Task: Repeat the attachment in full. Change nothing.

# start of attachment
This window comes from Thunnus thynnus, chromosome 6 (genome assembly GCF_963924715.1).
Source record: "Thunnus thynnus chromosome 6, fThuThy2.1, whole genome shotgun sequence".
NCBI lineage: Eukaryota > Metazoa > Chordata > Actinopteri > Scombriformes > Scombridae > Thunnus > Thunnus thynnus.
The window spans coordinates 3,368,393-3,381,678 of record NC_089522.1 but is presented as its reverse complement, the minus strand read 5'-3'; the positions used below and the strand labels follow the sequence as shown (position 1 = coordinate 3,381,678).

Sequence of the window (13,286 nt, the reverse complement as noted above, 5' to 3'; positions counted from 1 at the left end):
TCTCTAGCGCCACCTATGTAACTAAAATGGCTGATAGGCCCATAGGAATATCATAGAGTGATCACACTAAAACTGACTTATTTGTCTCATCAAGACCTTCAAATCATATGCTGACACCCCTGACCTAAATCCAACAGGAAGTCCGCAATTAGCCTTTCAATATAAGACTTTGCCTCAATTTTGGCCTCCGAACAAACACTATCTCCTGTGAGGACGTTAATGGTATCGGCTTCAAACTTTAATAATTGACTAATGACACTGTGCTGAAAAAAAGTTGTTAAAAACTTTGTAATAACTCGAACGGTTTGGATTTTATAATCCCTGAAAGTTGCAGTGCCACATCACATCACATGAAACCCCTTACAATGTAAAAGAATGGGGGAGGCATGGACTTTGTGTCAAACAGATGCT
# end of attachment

This window comes from Thunnus thynnus, chromosome 6 (genome assembly GCF_963924715.1).
Source record: "Thunnus thynnus chromosome 6, fThuThy2.1, whole genome shotgun sequence".
NCBI lineage: Eukaryota > Metazoa > Chordata > Actinopteri > Scombriformes > Scombridae > Thunnus > Thunnus thynnus.
The window spans coordinates 3,368,393-3,381,678 of record NC_089522.1 but is presented as its reverse complement, the minus strand read 5'-3'; the positions used below and the strand labels follow the sequence as shown (position 1 = coordinate 3,381,678).

Sequence of the window (13,286 nt, the reverse complement as noted above, 5' to 3'; positions counted from 1 at the left end):
TCTCTAGCGCCACCTATGTAACTAAAATGGCTGATAGGCCCATAGGAATATCATAGAGTGATCACACTAAAACTGACTTATTTGTCTCATCAAGACCTTCAAATCATATGCTGACACCCCTGACCTAAATCCAACAGGAAGTCCGCAATTAGCCTTTCAATATAAGACTTTGCCTCAATTTTGGCCTCCGAACAAACACTATCTCCTGTGAGGACGTTAATGGTATCGGCTTCAAACTTTAATAATTGACTAATGACACTGTGCTGAAAAAAAGTTGTTAAAAACTTTGTAATAACTCGAACGGTTTGGATTTTATAATCCCTGAAAGTTGCAGTGCCACATCACATCACATGAAACCCCTTACAATGTAAAAGAATGGGGGAGGCATGGACTTTGTGTCAAACAGATGCT